from the old forum:
The ready-mix driver wanted me to meet him at the top of the hill so he wouldn't get lost. On the way, I saw these deer.
And then this bear. Sorry for the poor photo. That bear needs to learn to pose for the camera.
And then a couple of miles down the road, another bear, and he was even more camera shy, so I didn't get a photo.
The driver asked me how wet I wanted it. I said "I'll let you be the judge," thinking he knew far more about it than I did. So it came out pretty darned soupy. Just as we had one side filled, one of the forms blew out. Damn @@!!!!###
Partly because of the blowout, we ran short at the other end. That wouldn't have been a big deal, except the mix was so soupy that the low spot was sucking mix from the rest of the pour, and making it impossible to maintain a level near the low spot.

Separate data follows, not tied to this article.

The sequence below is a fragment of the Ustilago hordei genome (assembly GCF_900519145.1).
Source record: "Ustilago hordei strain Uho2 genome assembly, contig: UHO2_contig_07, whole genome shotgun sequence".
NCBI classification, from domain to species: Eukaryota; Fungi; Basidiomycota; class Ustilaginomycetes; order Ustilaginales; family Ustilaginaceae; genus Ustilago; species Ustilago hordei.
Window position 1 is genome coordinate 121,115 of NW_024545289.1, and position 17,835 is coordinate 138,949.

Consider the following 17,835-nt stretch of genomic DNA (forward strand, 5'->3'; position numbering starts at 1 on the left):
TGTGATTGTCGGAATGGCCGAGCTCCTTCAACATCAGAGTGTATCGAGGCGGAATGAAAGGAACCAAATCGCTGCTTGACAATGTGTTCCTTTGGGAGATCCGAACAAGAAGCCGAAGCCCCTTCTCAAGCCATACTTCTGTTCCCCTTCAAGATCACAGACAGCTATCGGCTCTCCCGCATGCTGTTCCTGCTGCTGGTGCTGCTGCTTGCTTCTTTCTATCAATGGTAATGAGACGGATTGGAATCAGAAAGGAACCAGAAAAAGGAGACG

I was not happy. It's not really a big practical problem, since the problem spots can be patched up on the next pour, and they are mostly footers that will eventually be covered up any way. It's just that I wanted things to go perfect since it was my first big pour.
It is now nearly 3 hours since the pour began and the mix is still too soupy to float. What happened is that they added a bunch of retarder to compensate for the 2 hour drive out here. I don't think the driver had a great deal of experience with the retarder, causing him to misjudge how much water to add. If the mix hadn't been so soupy, it might not have blown out, and it would have been easier to patch up the mess. But I am not pointing fingers at anyone because it was a learning experience for both of us.
Lessons learned: 1) need better bracing 2) order a little extra and prepare a place to put the extra (there's plenty of projects that need concrete around here) and 3) ask the driver to take it easy on the water. You can always add more water if the mix is too dry.
On a positive note, I used hardware cloth in several places to patch awkward gaps in the forms, and it worked great. If I had used the hardware cloth instead of boards where the form blew out, I think it would have held. The hardware cloth is cheap, easy to cut and fit around rebar, and can fastened to the boards with nails or to the rebar with tie wire.